Sunday, June 10th, 2007

15-Level Downward Departure Is … You Guessed It … Reversed

Untied States v. Canova, Docket No. 05-6459-cr (2d Cir. May 8, 2007) (Meskill, Newman and Sack, C.JJ.) In this case, for the second time, the Court finds fault with the district court’s lenient treatment of John Canova.

Facts: Canova was convicted after a jury trial of making false statements and various similar offenses, all the result of his efforts to obstruct a Medicare investigation into his pacemaker monitoring business. At his first sentencing, which was post-Booker, the district court imposed a Guideline sentence of one year’s probation and a fine. It arrived at this sentence principally by concluding that there was no loss (the government alleged a $5 million loss) and granting a six-level downward departure for Canova’s “extraordinary record of civil and public service.” On the government’s appeal, the Court vacated the sentence, holding that the district court’s finding of no loss was error. However, the Court remarked that the district court could reconsider the extent of the downward departure in light of the higher range that would result from a proper loss calculation.

When the district court resentenced Canova, it imposed the same sentence, using a different methodology. It calculated the sentence under the Guidelines, this time factoring in a $5 million loss, then granted a fifteen-level downward departure.

Ruling: The Court vacated the sentence once again, finding fault with almost all of the court’s grounds for departing.

The Court first held that the lower court abused its discretion in holding that the $5 million loss overstated the seriousness of the offense because the district court considered only the actual harm, and not the intended harm. The Court warned, however, that this departure might not apply in cases like Canova’s at all, which was substantially different from the example in the Guideline’s commentary. The Court also took issue with the district court’s conclusions that Medicare’s own conduct or the defendant’s restitution were grounds for departure.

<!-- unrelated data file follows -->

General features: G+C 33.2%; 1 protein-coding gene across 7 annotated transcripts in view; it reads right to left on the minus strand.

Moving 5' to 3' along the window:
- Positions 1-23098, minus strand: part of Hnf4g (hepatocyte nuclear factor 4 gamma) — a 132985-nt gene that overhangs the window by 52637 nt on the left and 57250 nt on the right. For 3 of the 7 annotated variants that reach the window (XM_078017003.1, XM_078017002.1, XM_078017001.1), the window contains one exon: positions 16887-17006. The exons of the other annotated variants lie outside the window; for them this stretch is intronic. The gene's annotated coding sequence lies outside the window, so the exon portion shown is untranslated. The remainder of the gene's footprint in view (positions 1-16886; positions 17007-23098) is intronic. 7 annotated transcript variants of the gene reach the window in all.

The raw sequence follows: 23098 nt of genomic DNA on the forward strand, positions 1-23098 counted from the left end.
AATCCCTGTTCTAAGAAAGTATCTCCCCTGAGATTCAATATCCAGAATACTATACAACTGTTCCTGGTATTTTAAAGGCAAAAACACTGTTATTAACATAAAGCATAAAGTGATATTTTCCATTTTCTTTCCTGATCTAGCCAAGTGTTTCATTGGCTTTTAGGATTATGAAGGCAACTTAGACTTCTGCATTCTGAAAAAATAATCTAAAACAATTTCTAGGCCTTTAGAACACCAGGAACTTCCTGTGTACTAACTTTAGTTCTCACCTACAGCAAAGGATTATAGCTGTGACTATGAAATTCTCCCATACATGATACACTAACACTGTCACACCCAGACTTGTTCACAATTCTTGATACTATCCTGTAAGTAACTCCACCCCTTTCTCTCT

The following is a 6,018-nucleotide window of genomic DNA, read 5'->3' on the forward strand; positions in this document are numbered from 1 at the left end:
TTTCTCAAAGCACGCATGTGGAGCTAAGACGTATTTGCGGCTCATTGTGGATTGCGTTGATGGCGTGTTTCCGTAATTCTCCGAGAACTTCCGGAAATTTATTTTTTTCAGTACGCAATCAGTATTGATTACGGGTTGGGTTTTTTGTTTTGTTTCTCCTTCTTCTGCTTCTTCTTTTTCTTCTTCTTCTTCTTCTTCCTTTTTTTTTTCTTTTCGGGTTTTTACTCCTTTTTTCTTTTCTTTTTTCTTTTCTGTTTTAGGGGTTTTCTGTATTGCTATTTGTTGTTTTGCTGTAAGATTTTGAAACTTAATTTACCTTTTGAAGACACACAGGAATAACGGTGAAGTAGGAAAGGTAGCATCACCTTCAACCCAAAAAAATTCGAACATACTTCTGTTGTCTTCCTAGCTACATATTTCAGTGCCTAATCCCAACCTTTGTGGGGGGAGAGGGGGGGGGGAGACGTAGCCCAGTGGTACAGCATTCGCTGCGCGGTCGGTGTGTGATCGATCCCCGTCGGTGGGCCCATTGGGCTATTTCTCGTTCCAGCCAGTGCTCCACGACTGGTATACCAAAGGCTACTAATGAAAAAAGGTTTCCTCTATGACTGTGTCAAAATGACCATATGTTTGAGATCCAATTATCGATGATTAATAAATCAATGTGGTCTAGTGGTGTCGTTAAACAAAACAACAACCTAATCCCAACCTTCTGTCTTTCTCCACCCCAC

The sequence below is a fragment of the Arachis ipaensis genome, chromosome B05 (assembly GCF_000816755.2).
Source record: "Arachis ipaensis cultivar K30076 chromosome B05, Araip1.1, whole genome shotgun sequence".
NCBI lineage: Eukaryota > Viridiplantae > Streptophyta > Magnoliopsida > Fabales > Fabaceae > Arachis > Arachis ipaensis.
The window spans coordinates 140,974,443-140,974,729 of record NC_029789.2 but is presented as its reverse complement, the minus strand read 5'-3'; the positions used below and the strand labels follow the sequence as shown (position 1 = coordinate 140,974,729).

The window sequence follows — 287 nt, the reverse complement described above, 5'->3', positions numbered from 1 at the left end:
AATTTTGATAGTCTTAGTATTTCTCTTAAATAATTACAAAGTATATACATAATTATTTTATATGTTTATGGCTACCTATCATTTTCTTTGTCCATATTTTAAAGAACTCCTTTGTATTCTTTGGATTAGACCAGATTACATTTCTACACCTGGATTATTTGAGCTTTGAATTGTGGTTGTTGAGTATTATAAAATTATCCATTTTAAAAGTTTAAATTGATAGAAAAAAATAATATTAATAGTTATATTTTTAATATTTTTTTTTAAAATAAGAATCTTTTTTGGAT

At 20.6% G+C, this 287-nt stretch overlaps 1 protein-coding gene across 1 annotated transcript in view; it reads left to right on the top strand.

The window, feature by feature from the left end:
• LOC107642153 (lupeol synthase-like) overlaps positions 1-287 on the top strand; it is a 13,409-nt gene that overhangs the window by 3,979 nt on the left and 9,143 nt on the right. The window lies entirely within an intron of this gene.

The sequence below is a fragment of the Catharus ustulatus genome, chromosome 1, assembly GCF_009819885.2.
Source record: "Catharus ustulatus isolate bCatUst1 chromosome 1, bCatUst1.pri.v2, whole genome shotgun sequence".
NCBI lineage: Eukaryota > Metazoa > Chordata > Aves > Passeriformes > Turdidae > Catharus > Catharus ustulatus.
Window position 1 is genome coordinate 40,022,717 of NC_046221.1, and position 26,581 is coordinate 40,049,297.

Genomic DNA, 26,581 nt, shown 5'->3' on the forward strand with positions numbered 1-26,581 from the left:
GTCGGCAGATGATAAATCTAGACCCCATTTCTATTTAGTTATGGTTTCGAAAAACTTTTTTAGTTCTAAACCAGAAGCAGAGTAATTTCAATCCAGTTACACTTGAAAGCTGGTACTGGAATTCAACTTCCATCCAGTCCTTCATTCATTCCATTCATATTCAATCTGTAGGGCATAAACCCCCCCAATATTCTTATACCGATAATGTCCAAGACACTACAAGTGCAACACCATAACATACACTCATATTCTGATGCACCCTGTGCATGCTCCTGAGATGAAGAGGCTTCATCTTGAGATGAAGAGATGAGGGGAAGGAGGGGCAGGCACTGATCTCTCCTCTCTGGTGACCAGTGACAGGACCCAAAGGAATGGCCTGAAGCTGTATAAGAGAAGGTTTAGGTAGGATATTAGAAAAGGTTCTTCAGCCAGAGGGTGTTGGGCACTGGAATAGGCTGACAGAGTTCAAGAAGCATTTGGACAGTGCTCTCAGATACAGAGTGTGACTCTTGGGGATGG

Finally, the Court embarked on a lengthy, but ultimately inconclusive, discussion of the substantive reasonableness of the sentence. There is no “particular method for assessing the extent of a departure in order to determine its reasonableness,” but “it seems evident that the starting point should be considered.” Here, the Court was clearly troubled by a departure that reduced the top of the applicable range by eighty-nine percent, and was even more troubled with the “blunt fact” that the district court treated Canova as though he intended to cause no loss at all, despite the Court’s instruction in the first appeal that Canova caused some actual loss and intended a loss of $5 million. The Court indicated that imposing the same sentence on remand in such circumstances would “require a persuasive justification,” but made “no ultimate ruling on the reasonableness of the departure,” preferring instead to wait until the district court expressly considered the impact of the intended loss on Canova’s ultimate fate.

Comment: This all looks pretty grim for Canova, but it should be noted that the Court rejected the government’s request that the case be remanded with instructions that the district court impose a sentence of at least twelve months’ imprisonment. All the Court did at this stage was urge “careful reconsideration in light of this opinion.” If Canova’s case illustrates anything, it is the post-Booker truism that what the district court says when imposing sentence is just as important as what it ultimately does. Let’s hope, for Canova’s sake, that the district court gets it right on the third round.

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